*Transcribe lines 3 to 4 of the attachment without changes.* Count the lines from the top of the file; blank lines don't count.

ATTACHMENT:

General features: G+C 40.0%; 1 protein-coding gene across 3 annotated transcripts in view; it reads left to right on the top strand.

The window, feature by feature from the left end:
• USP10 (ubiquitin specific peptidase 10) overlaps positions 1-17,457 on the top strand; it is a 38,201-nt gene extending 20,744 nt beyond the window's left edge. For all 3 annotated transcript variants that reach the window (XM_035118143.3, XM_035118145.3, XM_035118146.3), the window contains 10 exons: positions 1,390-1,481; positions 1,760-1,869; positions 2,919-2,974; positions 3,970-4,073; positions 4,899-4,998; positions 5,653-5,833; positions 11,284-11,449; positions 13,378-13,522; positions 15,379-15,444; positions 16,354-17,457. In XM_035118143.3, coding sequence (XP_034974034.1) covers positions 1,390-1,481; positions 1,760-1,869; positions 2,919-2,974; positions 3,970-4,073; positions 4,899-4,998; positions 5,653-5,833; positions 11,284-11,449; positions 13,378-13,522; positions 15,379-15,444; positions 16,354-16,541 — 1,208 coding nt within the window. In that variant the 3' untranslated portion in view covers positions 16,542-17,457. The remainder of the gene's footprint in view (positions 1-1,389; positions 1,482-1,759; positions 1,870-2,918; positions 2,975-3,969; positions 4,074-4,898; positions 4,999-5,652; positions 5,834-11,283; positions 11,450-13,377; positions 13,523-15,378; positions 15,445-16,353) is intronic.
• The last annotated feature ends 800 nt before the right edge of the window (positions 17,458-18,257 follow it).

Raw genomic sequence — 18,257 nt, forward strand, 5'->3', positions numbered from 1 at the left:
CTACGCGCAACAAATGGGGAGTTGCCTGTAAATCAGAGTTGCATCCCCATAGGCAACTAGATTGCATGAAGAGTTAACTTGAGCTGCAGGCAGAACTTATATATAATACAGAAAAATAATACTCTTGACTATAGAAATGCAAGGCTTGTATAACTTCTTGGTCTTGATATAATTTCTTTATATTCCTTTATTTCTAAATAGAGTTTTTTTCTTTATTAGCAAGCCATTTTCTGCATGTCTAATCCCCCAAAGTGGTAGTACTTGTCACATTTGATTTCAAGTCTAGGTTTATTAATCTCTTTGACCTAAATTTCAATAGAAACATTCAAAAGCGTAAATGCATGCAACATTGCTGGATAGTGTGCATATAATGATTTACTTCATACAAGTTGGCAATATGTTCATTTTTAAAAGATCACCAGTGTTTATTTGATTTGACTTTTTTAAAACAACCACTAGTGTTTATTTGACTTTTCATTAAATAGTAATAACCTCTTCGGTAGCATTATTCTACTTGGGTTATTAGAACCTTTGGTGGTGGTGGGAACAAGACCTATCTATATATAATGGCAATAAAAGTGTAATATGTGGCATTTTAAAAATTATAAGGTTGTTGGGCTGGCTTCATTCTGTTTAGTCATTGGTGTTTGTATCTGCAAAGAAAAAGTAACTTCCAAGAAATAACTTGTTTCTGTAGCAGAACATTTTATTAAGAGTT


• USP10 (ubiquitin specific peptidase 10) overlaps positions 1-17,457 on the top strand; it is a 38,201-nt gene extending 20,744 nt beyond the window's left edge. For all 3 annotated transcript variants that reach the window (XM_035118143.3, XM_035118145.3, XM_035118146.3), the window contains 10 exons: positions 1,390-1,481; positions 1,760-1,869; positions 2,919-2,974; positions 3,970-4,073; positions 4,899-4,998; positions 5,653-5,833; positions 11,284-11,449; positions 13,378-13,522; positions 15,379-15,444; positions 16,354-17,457. In XM_035118143.3, coding sequence (XP_034974034.1) covers positions 1,390-1,481; positions 1,760-1,869; positions 2,919-2,974; positions 3,970-4,073; positions 4,899-4,998; positions 5,653-5,833; positions 11,284-11,449; positions 13,378-13,522; positions 15,379-15,444; positions 16,354-16,541 — 1,208 coding nt within the window. In that variant the 3' untranslated portion in view covers positions 16,542-17,457. The remainder of the gene's footprint in view (positions 1-1,389; positions 1,482-1,759; positions 1,870-2,918; positions 2,975-3,969; positions 4,074-4,898; positions 4,999-5,652; positions 5,834-11,283; positions 11,450-13,377; positions 13,523-15,378; positions 15,445-16,353) is intronic.
• The last annotated feature ends 800 nt before the right edge of the window (positions 17,458-18,257 follow it).